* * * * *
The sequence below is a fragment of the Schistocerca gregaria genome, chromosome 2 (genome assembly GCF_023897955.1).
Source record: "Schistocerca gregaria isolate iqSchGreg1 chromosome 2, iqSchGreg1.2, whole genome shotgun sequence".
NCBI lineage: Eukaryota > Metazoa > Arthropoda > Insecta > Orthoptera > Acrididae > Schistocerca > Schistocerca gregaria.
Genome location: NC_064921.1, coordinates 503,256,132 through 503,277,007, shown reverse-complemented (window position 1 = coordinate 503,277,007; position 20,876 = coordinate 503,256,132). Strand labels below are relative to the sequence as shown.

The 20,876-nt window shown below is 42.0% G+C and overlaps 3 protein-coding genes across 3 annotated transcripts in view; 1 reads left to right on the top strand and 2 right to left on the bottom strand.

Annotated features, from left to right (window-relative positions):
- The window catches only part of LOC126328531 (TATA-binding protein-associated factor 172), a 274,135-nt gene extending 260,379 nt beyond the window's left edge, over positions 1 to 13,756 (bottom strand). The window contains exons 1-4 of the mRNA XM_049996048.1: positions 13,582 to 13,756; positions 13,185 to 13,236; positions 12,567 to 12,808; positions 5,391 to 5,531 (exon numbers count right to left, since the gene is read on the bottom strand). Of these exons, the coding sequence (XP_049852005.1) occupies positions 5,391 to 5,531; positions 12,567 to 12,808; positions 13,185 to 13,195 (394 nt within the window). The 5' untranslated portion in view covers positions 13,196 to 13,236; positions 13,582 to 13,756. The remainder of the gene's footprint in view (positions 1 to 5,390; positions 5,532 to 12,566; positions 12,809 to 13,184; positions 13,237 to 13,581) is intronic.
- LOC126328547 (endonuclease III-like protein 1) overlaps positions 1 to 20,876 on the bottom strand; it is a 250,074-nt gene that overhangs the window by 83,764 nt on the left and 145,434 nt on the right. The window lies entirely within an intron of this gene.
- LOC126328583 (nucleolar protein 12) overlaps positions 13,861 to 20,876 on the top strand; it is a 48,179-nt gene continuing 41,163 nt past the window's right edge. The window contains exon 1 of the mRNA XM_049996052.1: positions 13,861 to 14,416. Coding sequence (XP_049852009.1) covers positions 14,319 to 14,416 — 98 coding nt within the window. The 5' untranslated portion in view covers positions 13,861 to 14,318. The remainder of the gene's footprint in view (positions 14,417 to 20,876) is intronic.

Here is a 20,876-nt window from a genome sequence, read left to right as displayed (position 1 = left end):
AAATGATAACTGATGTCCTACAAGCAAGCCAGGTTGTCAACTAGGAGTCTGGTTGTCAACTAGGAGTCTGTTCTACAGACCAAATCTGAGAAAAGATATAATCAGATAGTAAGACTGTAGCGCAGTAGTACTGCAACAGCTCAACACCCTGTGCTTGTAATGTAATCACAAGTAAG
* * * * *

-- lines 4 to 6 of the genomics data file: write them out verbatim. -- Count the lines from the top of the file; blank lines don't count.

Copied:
Genome location: NC_064921.1, coordinates 503,256,132 through 503,277,007, shown reverse-complemented (window position 1 = coordinate 503,277,007; position 20,876 = coordinate 503,256,132). Strand labels below are relative to the sequence as shown.

The 20,876-nt window shown below is 42.0% G+C and overlaps 3 protein-coding genes across 3 annotated transcripts in view; 1 reads left to right on the top strand and 2 right to left on the bottom strand.

Annotated features, from left to right (window-relative positions):